Foot-and-mouth disease vaccines
A problem presented at the UK MMSG Imperial College 2009.
- Presented by:
- Immunology, Institute for Animal Health) (
Foot-and-mouth is a disease of global socioeconomic importance, and vaccination is the principle tool of control in endemic countries. Effective vaccination requires the presence of intact inactivated virus or virus-like particles, but the virus is very unstable, which makes this difficult. The participants are asked to determine the effect of stability of the virus particles on the effectiveness of vaccination by developing a model of the uptake and processing of the virus after vaccination.
Study Group Report
The study group was asked to consider number of different, but related, questions. The development of a model has helped to elucidate some of these as well as offering a clear way to proceed in the future. The model includes two distinct pathways: short term B-cell production and longer production of target T-cells. Analysis of these produces the behaviour expected from experimental observations, including the timing of the peak in the long and short term responses.
Results suggest that vaccine stability may not have a pronounced impact on the timing of the T cell response, but will affect its magnitude. Future work will look in more detail to how these predictions compare with experimental evidence that vaccine produced from different virus serotypes can differentially stimulate T cell responses. The system achieves good qualitative agreement with empirical observations of the system response to booster vaccine doses, and suggests that stable vaccine benefit more from multiple doses. The model also predicts that high decay rate can be compensated with an increase in dose, but this is perhaps not surprising for mass action model.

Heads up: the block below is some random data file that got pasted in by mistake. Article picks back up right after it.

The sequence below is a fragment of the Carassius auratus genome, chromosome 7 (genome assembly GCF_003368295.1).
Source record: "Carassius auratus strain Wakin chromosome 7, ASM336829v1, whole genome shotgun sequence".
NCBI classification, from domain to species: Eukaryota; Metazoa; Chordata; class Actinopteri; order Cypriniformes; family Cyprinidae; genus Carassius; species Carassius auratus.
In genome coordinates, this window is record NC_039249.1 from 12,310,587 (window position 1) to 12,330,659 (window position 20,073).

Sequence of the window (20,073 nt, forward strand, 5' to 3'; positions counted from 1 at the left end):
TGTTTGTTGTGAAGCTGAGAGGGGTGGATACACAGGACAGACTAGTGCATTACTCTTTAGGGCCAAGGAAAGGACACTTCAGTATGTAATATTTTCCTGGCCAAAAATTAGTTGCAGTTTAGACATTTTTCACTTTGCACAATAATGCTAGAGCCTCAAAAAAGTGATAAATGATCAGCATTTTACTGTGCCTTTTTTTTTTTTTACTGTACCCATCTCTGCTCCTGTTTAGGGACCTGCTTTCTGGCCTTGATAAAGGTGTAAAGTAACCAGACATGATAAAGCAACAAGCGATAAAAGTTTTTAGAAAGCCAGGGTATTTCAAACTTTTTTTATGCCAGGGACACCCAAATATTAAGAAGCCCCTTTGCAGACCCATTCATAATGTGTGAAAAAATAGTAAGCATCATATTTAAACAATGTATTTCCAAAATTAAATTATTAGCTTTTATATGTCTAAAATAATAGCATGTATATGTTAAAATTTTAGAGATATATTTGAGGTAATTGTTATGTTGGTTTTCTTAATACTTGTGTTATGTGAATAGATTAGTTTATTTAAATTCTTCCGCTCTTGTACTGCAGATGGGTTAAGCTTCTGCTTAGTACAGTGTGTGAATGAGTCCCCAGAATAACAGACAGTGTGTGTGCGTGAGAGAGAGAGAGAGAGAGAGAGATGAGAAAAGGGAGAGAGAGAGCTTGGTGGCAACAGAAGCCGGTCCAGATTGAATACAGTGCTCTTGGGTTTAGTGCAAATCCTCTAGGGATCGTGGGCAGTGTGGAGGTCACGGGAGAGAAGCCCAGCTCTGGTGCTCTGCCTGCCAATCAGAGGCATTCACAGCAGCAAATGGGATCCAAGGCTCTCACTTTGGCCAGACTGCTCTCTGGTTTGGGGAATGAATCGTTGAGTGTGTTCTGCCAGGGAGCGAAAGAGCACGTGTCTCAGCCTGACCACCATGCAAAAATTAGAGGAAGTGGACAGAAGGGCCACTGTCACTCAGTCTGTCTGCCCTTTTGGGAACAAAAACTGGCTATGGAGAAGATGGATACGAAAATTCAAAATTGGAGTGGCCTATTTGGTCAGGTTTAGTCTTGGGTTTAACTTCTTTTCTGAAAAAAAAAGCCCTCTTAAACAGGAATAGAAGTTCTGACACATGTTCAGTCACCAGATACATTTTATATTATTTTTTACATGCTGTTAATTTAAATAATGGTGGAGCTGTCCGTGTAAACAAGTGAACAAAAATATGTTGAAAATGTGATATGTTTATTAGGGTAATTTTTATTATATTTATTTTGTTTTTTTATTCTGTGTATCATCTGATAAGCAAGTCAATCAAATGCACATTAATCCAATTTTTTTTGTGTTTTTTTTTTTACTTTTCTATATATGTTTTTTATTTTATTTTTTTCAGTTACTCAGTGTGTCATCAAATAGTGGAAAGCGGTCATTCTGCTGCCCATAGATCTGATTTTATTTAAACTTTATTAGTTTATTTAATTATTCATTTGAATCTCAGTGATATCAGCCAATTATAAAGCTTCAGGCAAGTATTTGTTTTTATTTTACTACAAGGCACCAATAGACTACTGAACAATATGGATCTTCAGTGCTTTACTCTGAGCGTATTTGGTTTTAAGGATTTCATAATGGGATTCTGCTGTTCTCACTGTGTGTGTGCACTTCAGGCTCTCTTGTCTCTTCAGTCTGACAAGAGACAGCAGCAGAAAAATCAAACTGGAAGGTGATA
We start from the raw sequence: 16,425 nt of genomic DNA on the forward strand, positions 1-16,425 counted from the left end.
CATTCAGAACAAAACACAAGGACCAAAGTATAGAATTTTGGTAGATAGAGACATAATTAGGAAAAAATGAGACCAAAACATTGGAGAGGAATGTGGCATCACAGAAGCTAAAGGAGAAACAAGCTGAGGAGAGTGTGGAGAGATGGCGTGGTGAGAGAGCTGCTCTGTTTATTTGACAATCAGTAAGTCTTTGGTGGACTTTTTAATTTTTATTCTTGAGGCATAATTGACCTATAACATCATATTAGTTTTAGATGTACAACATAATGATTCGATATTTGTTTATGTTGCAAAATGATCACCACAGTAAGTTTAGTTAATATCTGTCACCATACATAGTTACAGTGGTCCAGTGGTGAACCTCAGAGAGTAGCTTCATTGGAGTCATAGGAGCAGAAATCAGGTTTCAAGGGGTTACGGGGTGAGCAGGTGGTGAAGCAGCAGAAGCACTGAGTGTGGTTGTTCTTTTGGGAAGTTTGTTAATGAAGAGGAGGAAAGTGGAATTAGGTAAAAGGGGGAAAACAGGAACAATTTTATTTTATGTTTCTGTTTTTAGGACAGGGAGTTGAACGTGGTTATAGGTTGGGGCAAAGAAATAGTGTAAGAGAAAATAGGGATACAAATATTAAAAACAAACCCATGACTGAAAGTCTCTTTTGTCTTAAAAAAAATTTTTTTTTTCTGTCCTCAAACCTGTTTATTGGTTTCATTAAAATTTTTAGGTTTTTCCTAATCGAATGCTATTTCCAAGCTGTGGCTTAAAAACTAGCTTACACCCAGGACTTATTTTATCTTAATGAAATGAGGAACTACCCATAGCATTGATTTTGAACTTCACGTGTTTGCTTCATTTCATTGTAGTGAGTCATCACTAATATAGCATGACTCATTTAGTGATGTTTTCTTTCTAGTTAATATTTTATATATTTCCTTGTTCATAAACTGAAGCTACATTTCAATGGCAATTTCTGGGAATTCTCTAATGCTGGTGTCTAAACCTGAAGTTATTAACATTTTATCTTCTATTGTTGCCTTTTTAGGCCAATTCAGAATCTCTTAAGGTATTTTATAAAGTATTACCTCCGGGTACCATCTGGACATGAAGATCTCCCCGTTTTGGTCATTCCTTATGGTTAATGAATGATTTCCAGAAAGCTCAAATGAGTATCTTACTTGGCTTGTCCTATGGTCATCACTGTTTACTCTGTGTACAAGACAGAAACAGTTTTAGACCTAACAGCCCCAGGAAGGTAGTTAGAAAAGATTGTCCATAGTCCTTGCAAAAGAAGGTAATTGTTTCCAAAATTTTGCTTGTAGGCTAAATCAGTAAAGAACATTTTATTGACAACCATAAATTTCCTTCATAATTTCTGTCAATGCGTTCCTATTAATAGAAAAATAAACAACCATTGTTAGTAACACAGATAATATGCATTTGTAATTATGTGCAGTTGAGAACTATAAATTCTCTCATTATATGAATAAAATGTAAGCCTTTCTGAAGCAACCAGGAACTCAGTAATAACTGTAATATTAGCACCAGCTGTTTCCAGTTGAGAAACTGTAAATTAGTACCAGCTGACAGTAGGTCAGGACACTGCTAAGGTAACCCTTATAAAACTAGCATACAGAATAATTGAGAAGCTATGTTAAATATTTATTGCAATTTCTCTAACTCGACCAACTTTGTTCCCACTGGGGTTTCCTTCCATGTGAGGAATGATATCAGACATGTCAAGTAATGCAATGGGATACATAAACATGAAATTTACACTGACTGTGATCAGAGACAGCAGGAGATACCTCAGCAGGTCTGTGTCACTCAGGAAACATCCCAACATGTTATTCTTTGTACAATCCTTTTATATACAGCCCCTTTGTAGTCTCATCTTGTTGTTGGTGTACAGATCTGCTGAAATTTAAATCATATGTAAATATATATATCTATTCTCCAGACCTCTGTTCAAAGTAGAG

The following publications have been written as a result of this problem:
- Modelling the influence of foot-and-mouth disease vaccine antigen stability and dose on the bovine immune response
- PLoS ONE 7 (2).
The following follow-up meetings have occured to continue work on aspects of this problem:
- 2009 Foot and Mouth Disease Followup Meeting
- Wednesday 9th December 2009, Institute for Animal Health, Pirbright